The vehicular population in the auto shop was a mix of cars donated by students’ families—a ’72 or ’73 Torino, a ’79 Malibu, and a ’77 LeSabre, amongst others; those donated by automakers—a new-never-sold ’86 Dodge B-van that had fallen off the train en route to the dealer, for instance; the motley, mottled crew of students’ own jalopies (’68 or ’69 Cougar, ’65 Chev, ’57 D-100…); and a rotating assortment of students’ parents’ cars brought in for cheap and educational repair work that otherwise would’ve been handled by a repair shop. No guarantees. Oh, and Mr. Schultz brought in a variety of his own cars: an ’84ish VW Quantum wagon, an ’82ish Olds Cutlass coupe with the miniature V8, a ‘seventysomething GMC or Chev 4-door long-bed pickup.

There wasn’t a whole lot of formal instruction; matter of fact, thinking back I don’t recall any instances wherein we sat in the classroom, learned about a particular procedure or automotive system, then went out to the shop to practice whatever it was. There was an exam or two, probably to meet minimum requirements for calling it a class, but overall I guess the feeling was that only dead-enders and losers with no real potential took auto shop, so why bother wasting any effort beyond stopping them killing anybody or burning down the school. Mostly it was just semi-supervised horsing around with cars.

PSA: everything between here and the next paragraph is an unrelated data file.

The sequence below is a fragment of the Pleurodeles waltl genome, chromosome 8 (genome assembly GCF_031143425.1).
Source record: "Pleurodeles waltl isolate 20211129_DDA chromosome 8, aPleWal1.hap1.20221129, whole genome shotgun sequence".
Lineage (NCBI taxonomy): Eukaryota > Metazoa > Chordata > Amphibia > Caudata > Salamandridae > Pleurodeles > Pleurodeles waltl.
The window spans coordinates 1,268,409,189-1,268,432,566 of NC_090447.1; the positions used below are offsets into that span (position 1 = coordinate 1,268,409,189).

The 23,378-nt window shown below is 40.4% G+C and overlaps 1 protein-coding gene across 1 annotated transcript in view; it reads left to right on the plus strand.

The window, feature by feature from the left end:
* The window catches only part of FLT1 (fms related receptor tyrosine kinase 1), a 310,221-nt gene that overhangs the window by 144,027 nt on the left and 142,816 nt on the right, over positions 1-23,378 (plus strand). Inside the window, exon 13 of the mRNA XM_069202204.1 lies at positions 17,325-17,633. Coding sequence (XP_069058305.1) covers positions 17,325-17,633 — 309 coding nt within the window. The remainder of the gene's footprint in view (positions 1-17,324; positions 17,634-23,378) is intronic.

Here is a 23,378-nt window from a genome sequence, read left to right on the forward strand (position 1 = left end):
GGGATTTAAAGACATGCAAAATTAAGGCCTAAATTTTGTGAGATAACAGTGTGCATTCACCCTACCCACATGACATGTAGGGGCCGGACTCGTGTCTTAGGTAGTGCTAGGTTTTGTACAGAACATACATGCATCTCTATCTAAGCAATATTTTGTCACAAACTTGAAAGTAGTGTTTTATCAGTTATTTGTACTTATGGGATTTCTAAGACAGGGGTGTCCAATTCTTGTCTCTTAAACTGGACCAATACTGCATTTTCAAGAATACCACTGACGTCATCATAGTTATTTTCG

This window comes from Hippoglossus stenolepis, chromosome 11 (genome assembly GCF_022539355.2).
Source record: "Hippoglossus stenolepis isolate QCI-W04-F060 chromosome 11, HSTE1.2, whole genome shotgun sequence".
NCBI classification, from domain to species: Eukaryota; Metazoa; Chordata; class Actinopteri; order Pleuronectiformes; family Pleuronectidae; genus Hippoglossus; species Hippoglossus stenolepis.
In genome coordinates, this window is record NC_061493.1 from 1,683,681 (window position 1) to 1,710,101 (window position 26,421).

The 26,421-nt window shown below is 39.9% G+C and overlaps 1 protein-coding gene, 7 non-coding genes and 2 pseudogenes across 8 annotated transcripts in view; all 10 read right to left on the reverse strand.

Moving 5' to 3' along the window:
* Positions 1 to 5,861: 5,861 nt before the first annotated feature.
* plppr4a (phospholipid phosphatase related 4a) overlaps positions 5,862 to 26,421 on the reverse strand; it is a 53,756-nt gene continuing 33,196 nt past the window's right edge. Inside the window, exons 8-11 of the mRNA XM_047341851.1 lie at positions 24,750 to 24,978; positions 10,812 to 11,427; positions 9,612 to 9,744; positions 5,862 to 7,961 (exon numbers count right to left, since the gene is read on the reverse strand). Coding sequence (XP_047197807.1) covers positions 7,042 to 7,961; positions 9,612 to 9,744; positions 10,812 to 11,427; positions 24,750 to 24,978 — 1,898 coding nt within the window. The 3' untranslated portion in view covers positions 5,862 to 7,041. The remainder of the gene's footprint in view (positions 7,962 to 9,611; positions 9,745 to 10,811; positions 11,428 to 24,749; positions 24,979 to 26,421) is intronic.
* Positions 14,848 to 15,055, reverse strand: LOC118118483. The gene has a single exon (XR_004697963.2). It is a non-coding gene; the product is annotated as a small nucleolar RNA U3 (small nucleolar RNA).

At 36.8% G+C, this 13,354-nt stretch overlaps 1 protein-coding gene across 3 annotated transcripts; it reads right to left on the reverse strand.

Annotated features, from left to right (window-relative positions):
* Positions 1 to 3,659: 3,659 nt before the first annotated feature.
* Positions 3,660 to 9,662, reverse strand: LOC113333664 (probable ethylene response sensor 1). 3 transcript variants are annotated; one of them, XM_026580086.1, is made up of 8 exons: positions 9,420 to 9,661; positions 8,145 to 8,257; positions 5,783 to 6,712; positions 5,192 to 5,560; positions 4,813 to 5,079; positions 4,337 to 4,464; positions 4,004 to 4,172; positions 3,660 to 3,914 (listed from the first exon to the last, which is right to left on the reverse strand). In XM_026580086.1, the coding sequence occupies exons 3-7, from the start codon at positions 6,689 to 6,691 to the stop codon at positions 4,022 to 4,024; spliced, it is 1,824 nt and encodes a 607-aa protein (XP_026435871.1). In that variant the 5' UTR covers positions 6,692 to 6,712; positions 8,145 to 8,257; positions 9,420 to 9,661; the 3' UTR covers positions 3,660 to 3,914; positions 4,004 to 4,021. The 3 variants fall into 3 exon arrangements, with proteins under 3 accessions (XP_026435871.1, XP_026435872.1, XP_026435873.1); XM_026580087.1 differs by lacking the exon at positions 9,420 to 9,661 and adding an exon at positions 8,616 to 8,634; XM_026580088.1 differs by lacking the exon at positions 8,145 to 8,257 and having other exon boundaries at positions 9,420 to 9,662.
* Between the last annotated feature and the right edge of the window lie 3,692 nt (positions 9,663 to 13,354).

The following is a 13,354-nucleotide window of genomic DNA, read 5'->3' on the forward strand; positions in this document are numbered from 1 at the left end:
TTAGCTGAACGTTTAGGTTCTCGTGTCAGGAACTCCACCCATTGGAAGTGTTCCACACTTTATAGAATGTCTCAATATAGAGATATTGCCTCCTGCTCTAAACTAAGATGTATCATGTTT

And there was a fair amount of horsing around. In the metal shop we’d put a coin in the spot welder, switch it on til the coin was incandescent, then release it into a waiting bowl of water—just to hear the PYOOSH. Similarly pointless monkeyshines in the auto shop: put an exhaust hose on the Malibu, start it, and see how close the other end of the hose could be brought to the air cleaner snorkel before the engine would die. Watch what happens if the windshield washer tank of the Torino is filled with transmission fluid and the washer hose line connected to a vacuum port, then the engine started and the screenwasher button pushed. Stupid stuff like that. Mr. Schultz would holler at us if it got too far out of hand, but mostly he was pretty easygoing. He had a cash account with the local NAPA, where the counterstaff were friendly enough to let us kids have the same discount if we mentioned we were in Schultz’s class.